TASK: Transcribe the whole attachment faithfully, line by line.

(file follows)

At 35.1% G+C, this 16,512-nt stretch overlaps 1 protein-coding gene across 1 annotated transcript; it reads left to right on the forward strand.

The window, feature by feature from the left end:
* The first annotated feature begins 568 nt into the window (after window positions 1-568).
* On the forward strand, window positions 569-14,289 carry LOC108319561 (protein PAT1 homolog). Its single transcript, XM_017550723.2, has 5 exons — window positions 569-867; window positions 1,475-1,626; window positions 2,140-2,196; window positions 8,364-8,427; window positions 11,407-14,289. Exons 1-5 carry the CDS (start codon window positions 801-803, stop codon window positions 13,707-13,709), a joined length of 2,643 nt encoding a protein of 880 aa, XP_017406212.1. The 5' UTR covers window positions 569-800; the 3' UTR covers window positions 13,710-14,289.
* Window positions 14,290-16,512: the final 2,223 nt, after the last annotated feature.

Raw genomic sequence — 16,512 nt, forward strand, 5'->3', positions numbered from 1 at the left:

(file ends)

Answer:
At 35.1% G+C, this 16,512-nt stretch overlaps 1 protein-coding gene across 1 annotated transcript; it reads left to right on the forward strand.

The window, feature by feature from the left end:
* The first annotated feature begins 568 nt into the window (after window positions 1-568).
* On the forward strand, window positions 569-14,289 carry LOC108319561 (protein PAT1 homolog). Its single transcript, XM_017550723.2, has 5 exons — window positions 569-867; window positions 1,475-1,626; window positions 2,140-2,196; window positions 8,364-8,427; window positions 11,407-14,289. Exons 1-5 carry the CDS (start codon window positions 801-803, stop codon window positions 13,707-13,709), a joined length of 2,643 nt encoding a protein of 880 aa, XP_017406212.1. The 5' UTR covers window positions 569-800; the 3' UTR covers window positions 13,710-14,289.
* Window positions 14,290-16,512: the final 2,223 nt, after the last annotated feature.

Raw genomic sequence — 16,512 nt, forward strand, 5'->3', positions numbered from 1 at the left: